Couples and Families – Traditional Vs Current Definitions


Generations ago, a typical family involved father, mother and a few children. Presently, the current description of family is surprising and confusing, as a family may involve ex-husbands, his ex-wife and her boyfriend, and so on. Considering the two views, it is clear that the contemporary family arrangements are more fluid than what was the case in the past. Mostly, this shift has been attributed to the changing individual preference. However, it is clear that the choices made by individuals in the family are indeed affecting the family structure  by altering it, and also leading to large societal transformation.

Traditional and Current Definition of Couples and Family

            As a result of the complex contemporary household arrangements, it is impossible to come up with a universal definition of the word “family”. Traditionally, family has been described as consisting of two or more people who are related by blood, adoption, marriage, bear and raise children together, or form an economic unit (Wei, Schvaneveldt & Sahin, 2013). According to the U.S census bureau, family is basically made up of two or more people living together all of whom are related either by birth, marriage, or adoption (Wei, Schvaneveldt & Sahin, 2013). Such traditional definitions have been challenged by many scientists due to the fact that they exclude diverse groups of people who may also consider themselves a family. For instance, these definitions do not categorize child-free couples, cohabiting couples and even foster parents. There is also no mention of gay and lesbian couples, the grandparents who raise their grandchildren and so on.

The current definitions of couples and family may involve an intimate group of not less than two individuals who; live together in a committed relationship, care for each other and the children, and share close emotional ties (Wei, Schvaneveldt & Sahin, 2013). A majority of people may disagree with this definition in that it does not take into account the concept of marriage, procreation, and child rearing. However, it features a more inclusive view compared to the traditional definition.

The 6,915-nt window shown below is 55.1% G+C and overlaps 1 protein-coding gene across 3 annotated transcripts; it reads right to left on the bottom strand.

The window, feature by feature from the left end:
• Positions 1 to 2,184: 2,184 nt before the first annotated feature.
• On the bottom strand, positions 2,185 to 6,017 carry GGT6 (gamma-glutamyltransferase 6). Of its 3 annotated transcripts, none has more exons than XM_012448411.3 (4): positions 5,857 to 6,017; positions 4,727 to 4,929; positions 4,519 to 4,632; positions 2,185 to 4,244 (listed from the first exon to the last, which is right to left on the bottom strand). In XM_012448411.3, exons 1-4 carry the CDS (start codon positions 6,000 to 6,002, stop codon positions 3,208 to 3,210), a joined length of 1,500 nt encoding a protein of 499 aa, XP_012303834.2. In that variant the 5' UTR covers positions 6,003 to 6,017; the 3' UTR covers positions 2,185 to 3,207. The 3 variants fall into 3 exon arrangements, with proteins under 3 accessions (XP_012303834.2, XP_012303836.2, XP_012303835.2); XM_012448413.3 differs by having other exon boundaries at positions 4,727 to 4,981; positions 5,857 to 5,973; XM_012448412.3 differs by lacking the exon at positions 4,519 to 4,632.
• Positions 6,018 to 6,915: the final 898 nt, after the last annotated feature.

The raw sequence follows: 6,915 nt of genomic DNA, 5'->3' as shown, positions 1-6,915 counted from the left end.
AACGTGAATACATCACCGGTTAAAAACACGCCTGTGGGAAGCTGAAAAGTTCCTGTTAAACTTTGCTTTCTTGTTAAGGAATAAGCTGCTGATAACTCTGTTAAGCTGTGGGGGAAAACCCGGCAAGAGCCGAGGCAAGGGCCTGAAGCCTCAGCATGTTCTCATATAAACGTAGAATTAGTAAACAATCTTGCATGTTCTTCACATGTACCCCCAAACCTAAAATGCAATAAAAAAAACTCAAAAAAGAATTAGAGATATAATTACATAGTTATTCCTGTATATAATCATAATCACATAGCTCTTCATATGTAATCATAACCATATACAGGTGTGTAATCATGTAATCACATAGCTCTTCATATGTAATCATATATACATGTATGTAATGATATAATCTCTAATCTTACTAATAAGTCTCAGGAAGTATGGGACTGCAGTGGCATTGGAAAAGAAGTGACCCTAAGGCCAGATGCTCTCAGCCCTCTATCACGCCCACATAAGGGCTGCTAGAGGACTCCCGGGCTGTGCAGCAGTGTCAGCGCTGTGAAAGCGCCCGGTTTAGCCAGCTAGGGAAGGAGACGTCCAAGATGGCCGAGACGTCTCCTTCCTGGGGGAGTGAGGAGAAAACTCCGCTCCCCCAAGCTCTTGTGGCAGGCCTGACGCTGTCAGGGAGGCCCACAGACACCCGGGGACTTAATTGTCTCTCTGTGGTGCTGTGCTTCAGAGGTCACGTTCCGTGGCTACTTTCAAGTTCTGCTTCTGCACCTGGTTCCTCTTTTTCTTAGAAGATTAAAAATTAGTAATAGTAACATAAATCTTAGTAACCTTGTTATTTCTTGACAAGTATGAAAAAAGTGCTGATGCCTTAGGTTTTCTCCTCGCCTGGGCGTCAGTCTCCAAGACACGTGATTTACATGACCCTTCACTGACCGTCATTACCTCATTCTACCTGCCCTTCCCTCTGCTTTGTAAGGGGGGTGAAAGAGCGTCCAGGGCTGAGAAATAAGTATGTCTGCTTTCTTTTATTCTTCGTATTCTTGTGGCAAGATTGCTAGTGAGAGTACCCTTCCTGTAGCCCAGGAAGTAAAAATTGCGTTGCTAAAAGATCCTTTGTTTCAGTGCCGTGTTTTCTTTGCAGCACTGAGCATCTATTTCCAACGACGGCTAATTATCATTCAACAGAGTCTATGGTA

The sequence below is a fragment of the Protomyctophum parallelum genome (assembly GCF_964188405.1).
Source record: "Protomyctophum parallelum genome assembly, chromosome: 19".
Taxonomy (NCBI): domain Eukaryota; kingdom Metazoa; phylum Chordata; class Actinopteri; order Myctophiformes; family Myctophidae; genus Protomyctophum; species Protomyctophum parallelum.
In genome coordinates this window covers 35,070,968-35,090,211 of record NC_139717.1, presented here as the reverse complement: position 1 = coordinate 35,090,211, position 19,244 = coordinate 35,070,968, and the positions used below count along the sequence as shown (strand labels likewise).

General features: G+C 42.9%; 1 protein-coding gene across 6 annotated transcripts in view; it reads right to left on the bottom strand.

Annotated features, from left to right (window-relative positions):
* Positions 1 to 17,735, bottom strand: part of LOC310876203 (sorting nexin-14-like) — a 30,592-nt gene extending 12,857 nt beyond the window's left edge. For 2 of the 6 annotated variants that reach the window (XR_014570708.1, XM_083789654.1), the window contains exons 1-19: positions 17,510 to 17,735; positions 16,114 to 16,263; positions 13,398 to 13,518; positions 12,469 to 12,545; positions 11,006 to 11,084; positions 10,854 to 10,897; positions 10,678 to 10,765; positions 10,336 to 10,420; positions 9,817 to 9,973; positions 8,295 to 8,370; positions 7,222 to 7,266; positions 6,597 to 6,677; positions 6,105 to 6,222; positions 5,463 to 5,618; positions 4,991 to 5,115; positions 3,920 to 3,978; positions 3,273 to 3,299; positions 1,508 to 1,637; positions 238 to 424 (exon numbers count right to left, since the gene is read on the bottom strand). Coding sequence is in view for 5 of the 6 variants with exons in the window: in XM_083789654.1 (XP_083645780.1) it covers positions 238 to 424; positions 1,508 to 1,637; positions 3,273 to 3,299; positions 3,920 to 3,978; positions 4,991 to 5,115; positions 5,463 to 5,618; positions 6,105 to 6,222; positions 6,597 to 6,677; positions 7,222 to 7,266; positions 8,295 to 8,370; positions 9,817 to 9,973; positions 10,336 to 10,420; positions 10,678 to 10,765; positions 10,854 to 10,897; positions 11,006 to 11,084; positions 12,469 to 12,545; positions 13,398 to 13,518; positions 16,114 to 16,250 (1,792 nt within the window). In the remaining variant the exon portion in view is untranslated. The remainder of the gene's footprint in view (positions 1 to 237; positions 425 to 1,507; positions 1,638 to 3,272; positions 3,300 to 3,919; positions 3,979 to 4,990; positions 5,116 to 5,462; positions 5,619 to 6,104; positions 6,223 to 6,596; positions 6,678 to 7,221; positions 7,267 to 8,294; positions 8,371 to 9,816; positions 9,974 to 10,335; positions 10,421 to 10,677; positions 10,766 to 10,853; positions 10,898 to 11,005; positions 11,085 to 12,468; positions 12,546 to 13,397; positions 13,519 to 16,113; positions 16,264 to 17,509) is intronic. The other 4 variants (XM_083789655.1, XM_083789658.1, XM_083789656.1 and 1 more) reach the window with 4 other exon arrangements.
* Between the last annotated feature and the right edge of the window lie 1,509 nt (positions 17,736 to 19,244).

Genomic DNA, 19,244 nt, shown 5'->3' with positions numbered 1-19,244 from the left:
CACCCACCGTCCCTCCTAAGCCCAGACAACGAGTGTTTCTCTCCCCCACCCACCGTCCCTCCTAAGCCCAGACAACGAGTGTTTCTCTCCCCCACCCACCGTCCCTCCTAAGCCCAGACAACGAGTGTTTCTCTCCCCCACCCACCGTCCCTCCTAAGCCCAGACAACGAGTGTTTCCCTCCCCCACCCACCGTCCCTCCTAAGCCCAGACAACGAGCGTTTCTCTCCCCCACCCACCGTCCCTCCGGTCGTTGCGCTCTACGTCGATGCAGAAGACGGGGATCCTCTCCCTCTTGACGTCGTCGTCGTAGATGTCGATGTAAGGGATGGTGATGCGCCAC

Personal Filters that may lead to Obstacles when Working with Couples  and Families

When working with families and couples, there are some personal filters that may create an obstacle in my work. They include, not being able to trust others and believe in their promises and also not being able to relate to others as my family members. The latter personal filter was brought about as I grew up in an adopted family. My siblings never treated me like one of their own, but my parents struggled to make me fit in. When working with a family, I may find it hard not to take sides and look at things from both sides. My personal filter of not trusting too easily was brought about by what I went through in high school. The person I loved always took me for granted, misusing my love and trust to his advantage. Therefore, when working with couples, I may only be able to sympathize with the person who has been cheated on or hurt.

Conclusion and Recommendation

To ensure that these obstacles are lifted, there are certain things I will have to do. First, I will ensure that I put my feelings aside when dealing with couples and families, and instead focus on the knowledge I have come to gain over the past few years while taking my course. To ensure that this happens, I will always note down what each of the members are saying, thereafter, before the next session, I will brainstorm on possible measures with a colleague.


Wei, Q., Schvaneveldt, P. L., & Sahin, V. (2013). Children’s Perceptions and Definitions of Family in China, Ecuador, Turkey, and the United States. Journal Of Comparative Family Studies, 44(5), 643-662.

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